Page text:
Occupant and Cargo Carrying Capacity, or OCCC, has been used in motorized RVs since 2008. It includes the weight of occupants, water and propane as well. If you have a pair of 250 lb. persons in their coach, a full tank of water (100 gallons equals 834 lbs.) and 100 lbs. of propane on board you’ll already have 1,434 lbs. used up and you haven’t yet loaded up any food, clothing or recreational equipment. Some motorhomes may only have a couple of thousand pounds of cargo capacity while some of the large tag axle coaches may have over 10,000 lbs. It’s definitely something you need to consider and compare to your traveling habits when buying a motorhome.
This example shows the OCCC as well as defining the weight of water used in its calculation.
Gross Axle Weight Rating (GAWR)
The Gross Axle Weight Rating, or GAWR, is a weight rating of an axle. You’ll have both a front axle GAWR as well as a rear axle GAWR. If you have a tag axle coach, you’ll also have a tag axle GAWR. Most of the time your two or three axle ratings will add up to the GVWR but that is not always the case. In some cases an axle may be rated higher but the GVWR of the coach itself will be less due to limitations of the suspension, brakes, etc.
GAWRs come into play in regard to weight distribution. You may have a coach that is loaded up to the full GVWR, but if the cargo weight isn’t distributed evenly you may have one axle overweight while the other end of the coach is lightly loaded. This can lead to excessive stress on the suspension components and tires that are overloaded. This underscores the importance of having your motorhome weighed on scales when fully loaded. Ideally, you should have a 4-corner weighing at a facility such as National Indoor RV Centers. That will show you if you have any side-to-side imbalance where you may need to shift some cargo from one side to the other. But if that’s not possible, at least have a per-axle scale reading taken at a truck stop.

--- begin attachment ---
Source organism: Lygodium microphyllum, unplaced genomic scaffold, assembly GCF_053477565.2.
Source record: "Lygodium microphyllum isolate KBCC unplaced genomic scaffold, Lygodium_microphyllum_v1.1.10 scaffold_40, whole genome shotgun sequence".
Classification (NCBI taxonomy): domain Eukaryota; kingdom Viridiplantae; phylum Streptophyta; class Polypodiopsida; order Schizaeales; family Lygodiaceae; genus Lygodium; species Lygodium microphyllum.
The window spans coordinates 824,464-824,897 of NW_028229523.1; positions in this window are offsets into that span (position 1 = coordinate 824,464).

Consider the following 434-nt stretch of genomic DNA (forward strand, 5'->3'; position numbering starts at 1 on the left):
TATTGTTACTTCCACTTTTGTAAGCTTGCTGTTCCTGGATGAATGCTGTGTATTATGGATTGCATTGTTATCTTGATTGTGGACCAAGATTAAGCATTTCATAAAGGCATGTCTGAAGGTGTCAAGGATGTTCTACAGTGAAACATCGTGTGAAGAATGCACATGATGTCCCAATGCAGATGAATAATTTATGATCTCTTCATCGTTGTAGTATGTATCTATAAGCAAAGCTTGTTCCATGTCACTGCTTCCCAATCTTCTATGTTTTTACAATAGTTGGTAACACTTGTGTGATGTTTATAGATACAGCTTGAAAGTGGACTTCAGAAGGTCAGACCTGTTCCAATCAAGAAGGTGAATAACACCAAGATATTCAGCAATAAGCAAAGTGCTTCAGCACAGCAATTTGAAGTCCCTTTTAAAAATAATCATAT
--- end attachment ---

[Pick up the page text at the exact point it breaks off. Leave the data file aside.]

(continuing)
As a rule of thumb, single rear axle coaches tend to have most of the weight on the rear axle. The Federal Bridge Law limited the maximum weight of any axle to 20,000 lbs. This caused issues with the larger 37-40’ diesel pushers because all of the new amenities and ceramic tile floors added too much weight to the rear axle, leaving the front axle lightly loaded. Fortunately, the NHTSA changed the rules in 2008, allowing motorhomes to have higher axle rating. Currently most of the larger single-axle diesel pushers are equipped with upgraded 24K rated axles to restore some cargo capacity. If you have a tag axle coach, just the opposite is true. The addition of the tag axle gives you greater cargo capacity so you’ll be hard pressed to overload the rear axles on a tag axle coach. But the tag axle also acts as a fulcrum, shifting more weight to the front steer axle, which can cause it to exceed its GAWR. When looking to buy a tag axle coach, pay close attention to the GAWR on the front axle.,
A typical placard, this one from a 2007 Allegro Bus, showing GVWR, GCWR, CCC and SCWR.
RV Hitch Rating
Your trailer hitch should be stamped with a pair of ratings, although you might have crawl under the hitch to find it. The first is the tongue weight and the second is the rating of how much you can pull. Tongue weights aren’t a problem if you are flat towing with a towbar because the towbar merely acts as a connector between the two vehicles and the only weight that is applied to the motorhome is part of the weight of just the towbar. If you have a trailer you will need to check the tongue weight of that trailer when loaded to ensure that it doesn’t exceed what is stamped on the hitch. You may have to shift some of the trailer’s cargo rearward if excessive. If you utilize a hitch mounted carrier for a motorcycle lift, you’ll also need to ensure that your hitch is rated to carry that additional weight.